Closer to the stadium we hit the second set of barriers, this time where tickets were being checked, only by a skeleton staff, however. Funnelling through an underpass in which police cars and vans were unnecessarily parked, this caused a bottleneck that became increasingly concerning.
From standing there within an air of initial inconvenience, the landscape soon became tighter packed and fraught.
Children were lifted out of a crowd that soon became a crush, a frightened man in a wheelchair was helped through as best as possible, the woman in front of me had a panic attack, for whom I worked as hard as I could to create space. For anyone under 5ft 8 it had to be almost suffocating.
Reasonably tall, at least I could see the sea of heads in front of me. Tensions escalated between fellow supporters, as everyone was surrounded by somebody vulnerable who needed extra space.
I’d suggest we’re were minutes away from tragedy, when it finally eased, a unilateral decision having been made by those at the front to sweep the barriers away.
Of course, in the stadium when the announcement was made that the kick-off was to be delayed, UEFA’s official spin was that it was due to late-arriving Liverpool supporters. The more football changes, the more it stays the same.
Journalists were threatened with their press accreditations being revoked if they didn’t delete the scenes they had filmed.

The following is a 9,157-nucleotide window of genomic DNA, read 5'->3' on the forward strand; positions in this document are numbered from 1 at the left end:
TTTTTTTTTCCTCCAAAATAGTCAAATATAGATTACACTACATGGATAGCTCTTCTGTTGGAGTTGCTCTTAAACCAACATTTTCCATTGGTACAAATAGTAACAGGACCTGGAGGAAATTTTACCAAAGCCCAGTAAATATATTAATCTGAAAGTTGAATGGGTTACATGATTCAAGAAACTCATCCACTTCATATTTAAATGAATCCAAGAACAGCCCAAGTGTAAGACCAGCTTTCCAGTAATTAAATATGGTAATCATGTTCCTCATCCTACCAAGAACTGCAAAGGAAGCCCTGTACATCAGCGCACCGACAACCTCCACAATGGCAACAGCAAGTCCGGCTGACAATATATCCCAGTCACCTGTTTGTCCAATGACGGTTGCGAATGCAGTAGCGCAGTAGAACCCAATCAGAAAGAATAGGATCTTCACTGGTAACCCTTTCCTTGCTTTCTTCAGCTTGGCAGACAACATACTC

I repeat. We set off for the Stade de France four hours before kick-off. Many others did likewise. We should have been able to filter through sedately.
The knock-on effect was rancour at the turnstiles. Gates were closed, reopened, then closed again. I was stopped by a steward at one last barrier before the turnstile, yet people were flooding into queues behind him. It made for a complete breakdown in control.
I was one of the lucky ones.
Inside the stadium, I shook for 20 minutes. I genuinely can’t tell you whether it was a bodily response to what I had just experienced, or due to the dropping temperatures as the sun dipped beneath the roof of the Stade de France.
The horror stories trickled through, both from friends and via social media feeds, with many high profile individuals echoing my experiences.
After the game, on the way out of the stadium, discarded canisters of teargas were kicked underfoot, reactivating them. My eyes stung; my throat burned. The following morning, I can still taste the acrid substance.
For others, just as before the game, they also had it worse than me, afterwards. Friends of mine, Michaela and Fiona, suffered from a barrage of fireworks being thrown by locals.
They were protected by some magnificent fellow Liverpool supporters. Michaela’s young son, who was at his first Champions League final now has no ambition to go to another.
Obviously, none of this will be the narrative of UEFA, the Stade de France, nor the most vitriolic supporters of rival clubs, or right-wing media outlets. We do have allies though, don’t let that go forgotten.
Plenty of witnesses with no reason to back us are backing us. They know what they saw.
Even elements of French radio have seemingly turned on those in charge of the organisation of the Champions League final, rather than toeing the line of the script handed out by UEFA, that it was our fault.
An incredible season wasn’t meant to end this way, the result of the biggest game of the campaign rendered largely irrelevant. Even victory wouldn’t have sugared this bitter pill.
Our once ebullient party now winds its way home. Currently passing Lens, it is simply a relief to be out of Paris.